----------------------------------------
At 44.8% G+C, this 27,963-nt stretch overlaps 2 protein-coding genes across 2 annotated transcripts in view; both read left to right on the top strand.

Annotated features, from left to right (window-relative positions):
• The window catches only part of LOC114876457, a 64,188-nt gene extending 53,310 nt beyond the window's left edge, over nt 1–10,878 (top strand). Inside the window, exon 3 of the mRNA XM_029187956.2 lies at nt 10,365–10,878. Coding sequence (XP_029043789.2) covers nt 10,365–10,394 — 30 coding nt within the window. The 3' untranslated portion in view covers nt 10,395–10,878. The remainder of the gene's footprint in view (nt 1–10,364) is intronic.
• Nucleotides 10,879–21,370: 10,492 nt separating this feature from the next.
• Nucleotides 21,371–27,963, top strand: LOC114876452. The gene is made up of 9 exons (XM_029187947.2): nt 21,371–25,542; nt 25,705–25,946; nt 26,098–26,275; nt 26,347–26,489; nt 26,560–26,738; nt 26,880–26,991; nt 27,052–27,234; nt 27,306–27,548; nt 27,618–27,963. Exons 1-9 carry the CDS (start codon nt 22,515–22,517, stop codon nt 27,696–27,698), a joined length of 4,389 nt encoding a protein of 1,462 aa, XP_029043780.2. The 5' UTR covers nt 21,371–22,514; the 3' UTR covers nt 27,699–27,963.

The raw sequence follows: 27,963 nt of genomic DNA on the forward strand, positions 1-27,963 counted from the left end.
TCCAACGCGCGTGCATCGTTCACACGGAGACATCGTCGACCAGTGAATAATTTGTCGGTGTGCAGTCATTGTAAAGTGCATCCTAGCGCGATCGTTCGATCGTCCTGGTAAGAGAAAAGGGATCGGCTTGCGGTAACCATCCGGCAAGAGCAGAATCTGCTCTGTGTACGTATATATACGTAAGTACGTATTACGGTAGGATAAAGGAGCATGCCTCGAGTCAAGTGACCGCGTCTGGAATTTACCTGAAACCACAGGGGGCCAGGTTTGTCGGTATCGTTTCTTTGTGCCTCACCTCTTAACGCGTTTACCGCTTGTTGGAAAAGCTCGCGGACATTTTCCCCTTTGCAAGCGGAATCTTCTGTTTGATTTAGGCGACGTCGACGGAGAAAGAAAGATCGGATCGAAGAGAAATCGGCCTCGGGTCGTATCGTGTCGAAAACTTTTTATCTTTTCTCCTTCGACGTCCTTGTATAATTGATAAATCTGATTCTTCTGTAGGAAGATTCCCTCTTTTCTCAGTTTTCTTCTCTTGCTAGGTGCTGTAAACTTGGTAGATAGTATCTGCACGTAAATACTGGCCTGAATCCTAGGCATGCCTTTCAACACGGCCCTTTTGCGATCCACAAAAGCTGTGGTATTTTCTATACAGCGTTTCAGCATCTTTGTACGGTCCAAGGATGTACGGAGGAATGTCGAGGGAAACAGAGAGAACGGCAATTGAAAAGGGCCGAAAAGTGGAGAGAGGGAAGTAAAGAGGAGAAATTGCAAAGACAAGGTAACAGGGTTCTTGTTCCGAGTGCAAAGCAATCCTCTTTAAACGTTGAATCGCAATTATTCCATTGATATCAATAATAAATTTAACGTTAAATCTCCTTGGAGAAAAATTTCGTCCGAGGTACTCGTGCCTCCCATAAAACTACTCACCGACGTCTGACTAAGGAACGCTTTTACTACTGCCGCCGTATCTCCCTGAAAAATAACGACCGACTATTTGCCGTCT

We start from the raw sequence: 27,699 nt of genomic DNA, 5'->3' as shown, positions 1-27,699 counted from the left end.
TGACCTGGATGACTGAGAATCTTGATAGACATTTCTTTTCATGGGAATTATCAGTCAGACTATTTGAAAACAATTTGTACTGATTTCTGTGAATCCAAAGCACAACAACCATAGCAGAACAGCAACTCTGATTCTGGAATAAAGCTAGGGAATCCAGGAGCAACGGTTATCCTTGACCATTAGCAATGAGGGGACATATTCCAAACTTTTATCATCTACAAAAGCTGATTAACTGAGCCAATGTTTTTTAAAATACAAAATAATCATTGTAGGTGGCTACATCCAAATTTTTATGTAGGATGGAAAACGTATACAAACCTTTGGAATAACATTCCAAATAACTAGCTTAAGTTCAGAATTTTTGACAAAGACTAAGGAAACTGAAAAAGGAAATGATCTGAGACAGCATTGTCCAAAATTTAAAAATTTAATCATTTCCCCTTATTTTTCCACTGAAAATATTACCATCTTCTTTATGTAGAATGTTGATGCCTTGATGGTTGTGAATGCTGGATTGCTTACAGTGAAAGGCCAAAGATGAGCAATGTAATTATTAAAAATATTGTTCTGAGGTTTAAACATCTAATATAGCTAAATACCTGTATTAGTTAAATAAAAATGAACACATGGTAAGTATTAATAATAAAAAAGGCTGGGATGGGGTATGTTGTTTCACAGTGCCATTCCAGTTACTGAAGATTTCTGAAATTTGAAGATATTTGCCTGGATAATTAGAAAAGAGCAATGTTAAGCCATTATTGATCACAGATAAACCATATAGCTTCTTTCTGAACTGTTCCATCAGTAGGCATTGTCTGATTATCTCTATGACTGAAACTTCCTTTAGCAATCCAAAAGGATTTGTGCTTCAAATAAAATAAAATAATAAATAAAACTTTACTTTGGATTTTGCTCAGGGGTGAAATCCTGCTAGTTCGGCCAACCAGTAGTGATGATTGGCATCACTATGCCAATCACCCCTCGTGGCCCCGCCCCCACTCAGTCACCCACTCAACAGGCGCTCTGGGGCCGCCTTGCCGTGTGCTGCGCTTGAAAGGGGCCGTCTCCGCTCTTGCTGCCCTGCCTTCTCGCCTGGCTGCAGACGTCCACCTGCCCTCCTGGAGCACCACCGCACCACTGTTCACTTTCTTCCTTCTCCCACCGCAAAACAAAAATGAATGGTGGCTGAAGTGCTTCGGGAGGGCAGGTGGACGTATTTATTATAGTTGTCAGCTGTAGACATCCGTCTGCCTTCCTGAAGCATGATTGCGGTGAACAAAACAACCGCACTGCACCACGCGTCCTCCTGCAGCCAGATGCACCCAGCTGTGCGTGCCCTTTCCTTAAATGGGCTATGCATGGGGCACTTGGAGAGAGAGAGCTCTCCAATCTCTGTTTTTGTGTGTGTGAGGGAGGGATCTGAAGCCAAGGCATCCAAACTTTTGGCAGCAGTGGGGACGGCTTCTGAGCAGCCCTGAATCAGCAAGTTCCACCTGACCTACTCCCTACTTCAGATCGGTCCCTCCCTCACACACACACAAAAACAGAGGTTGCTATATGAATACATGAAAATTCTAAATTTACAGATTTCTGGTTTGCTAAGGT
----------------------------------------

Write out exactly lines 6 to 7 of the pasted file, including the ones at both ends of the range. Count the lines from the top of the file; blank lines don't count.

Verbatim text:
The raw sequence follows: 27,963 nt of genomic DNA on the forward strand, positions 1-27,963 counted from the left end.
TCCAACGCGCGTGCATCGTTCACACGGAGACATCGTCGACCAGTGAATAATTTGTCGGTGTGCAGTCATTGTAAAGTGCATCCTAGCGCGATCGTTCGATCGTCCTGGTAAGAGAAAAGGGATCGGCTTGCGGTAACCATCCGGCAAGAGCAGAATCTGCTCTGTGTACGTATATATACGTAAGTACGTATTACGGTAGGATAAAGGAGCATGCCTCGAGTCAAGTGACCGCGTCTGGAATTTACCTGAAACCACAGGGGGCCAGGTTTGTCGGTATCGTTTCTTTGTGCCTCACCTCTTAACGCGTTTACCGCTTGTTGGAAAAGCTCGCGGACATTTTCCCCTTTGCAAGCGGAATCTTCTGTTTGATTTAGGCGACGTCGACGGAGAAAGAAAGATCGGATCGAAGAGAAATCGGCCTCGGGTCGTATCGTGTCGAAAACTTTTTATCTTTTCTCCTTCGACGTCCTTGTATAATTGATAAATCTGATTCTTCTGTAGGAAGATTCCCTCTTTTCTCAGTTTTCTTCTCTTGCTAGGTGCTGTAAACTTGGTAGATAGTATCTGCACGTAAATACTGGCCTGAATCCTAGGCATGCCTTTCAACACGGCCCTTTTGCGATCCACAAAAGCTGTGGTATTTTCTATACAGCGTTTCAGCATCTTTGTACGGTCCAAGGATGTACGGAGGAATGTCGAGGGAAACAGAGAGAACGGCAATTGAAAAGGGCCGAAAAGTGGAGAGAGGGAAGTAAAGAGGAGAAATTGCAAAGACAAGGTAACAGGGTTCTTGTTCCGAGTGCAAAGCAATCCTCTTTAAACGTTGAATCGCAATTATTCCATTGATATCAATAATAAATTTAACGTTAAATCTCCTTGGAGAAAAATTTCGTCCGAGGTACTCGTGCCTCCCATAAAACTACTCACCGACGTCTGACTAAGGAACGCTTTTACTACTGCCGCCGTATCTCCCTGAAAAATAACGACCGACTATTTGCCGTCT